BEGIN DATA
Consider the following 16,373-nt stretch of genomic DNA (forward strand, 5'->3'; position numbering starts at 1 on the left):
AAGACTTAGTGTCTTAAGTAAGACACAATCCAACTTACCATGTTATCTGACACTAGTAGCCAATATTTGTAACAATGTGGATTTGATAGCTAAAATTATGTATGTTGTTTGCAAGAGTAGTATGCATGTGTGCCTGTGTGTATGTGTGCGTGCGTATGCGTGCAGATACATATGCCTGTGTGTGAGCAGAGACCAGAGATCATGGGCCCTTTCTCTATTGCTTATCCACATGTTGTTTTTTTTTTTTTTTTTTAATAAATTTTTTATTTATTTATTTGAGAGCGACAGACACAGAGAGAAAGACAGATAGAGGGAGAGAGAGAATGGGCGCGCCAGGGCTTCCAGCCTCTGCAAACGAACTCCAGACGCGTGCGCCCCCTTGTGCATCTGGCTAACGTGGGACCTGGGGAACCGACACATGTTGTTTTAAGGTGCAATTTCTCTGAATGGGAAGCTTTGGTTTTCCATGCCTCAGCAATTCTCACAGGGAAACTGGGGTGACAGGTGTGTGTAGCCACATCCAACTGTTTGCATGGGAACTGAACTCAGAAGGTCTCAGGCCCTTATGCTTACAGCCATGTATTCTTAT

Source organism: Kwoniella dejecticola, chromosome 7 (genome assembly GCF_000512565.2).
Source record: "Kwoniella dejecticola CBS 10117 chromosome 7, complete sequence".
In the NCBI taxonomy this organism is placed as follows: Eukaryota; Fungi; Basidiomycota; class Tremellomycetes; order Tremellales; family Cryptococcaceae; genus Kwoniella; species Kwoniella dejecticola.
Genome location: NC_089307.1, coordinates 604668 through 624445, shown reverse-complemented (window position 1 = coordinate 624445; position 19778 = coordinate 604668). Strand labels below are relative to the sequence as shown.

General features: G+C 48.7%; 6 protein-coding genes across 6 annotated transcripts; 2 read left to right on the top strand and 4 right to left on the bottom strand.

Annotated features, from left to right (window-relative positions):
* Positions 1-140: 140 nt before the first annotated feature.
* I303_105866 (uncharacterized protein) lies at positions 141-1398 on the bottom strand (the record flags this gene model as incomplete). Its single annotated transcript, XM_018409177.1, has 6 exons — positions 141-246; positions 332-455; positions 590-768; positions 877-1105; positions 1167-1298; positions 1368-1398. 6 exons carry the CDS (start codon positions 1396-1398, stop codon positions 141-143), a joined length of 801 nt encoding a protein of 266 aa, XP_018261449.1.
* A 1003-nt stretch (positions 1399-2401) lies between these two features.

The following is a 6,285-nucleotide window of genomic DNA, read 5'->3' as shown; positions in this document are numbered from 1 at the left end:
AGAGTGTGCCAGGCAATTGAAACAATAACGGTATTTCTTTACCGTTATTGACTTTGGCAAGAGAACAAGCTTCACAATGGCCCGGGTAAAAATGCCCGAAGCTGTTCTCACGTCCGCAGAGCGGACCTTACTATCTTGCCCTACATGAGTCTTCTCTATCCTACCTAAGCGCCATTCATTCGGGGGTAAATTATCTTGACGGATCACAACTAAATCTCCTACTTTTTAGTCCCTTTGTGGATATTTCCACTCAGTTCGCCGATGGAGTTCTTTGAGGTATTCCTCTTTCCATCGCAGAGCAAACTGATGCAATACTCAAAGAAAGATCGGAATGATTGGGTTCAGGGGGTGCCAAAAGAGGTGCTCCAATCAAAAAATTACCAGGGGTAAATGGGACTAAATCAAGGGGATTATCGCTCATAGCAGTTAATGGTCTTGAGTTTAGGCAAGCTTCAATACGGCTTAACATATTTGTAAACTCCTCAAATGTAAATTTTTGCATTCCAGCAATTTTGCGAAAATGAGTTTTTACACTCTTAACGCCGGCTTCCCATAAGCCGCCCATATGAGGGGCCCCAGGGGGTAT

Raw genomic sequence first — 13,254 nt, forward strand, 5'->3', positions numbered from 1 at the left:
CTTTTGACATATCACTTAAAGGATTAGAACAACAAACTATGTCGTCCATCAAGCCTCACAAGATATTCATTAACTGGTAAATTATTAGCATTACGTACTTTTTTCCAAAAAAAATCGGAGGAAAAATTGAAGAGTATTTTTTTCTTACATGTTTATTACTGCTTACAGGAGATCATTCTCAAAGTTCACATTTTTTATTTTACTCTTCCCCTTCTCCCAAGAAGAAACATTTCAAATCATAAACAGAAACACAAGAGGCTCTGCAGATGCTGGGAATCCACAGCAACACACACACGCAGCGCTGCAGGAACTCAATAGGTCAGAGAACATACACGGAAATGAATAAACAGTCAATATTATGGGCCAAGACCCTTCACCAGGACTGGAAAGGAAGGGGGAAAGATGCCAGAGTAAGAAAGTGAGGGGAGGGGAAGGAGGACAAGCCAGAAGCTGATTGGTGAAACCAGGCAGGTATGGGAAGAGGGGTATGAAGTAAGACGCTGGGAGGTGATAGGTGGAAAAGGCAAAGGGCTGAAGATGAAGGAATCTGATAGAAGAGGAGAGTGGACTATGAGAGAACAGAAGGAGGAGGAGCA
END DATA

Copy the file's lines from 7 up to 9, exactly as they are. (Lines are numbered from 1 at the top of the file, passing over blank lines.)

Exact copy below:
General features: G+C 48.7%; 6 protein-coding genes across 6 annotated transcripts; 2 read left to right on the top strand and 4 right to left on the bottom strand.

Annotated features, from left to right (window-relative positions):
* Positions 1-140: 140 nt before the first annotated feature.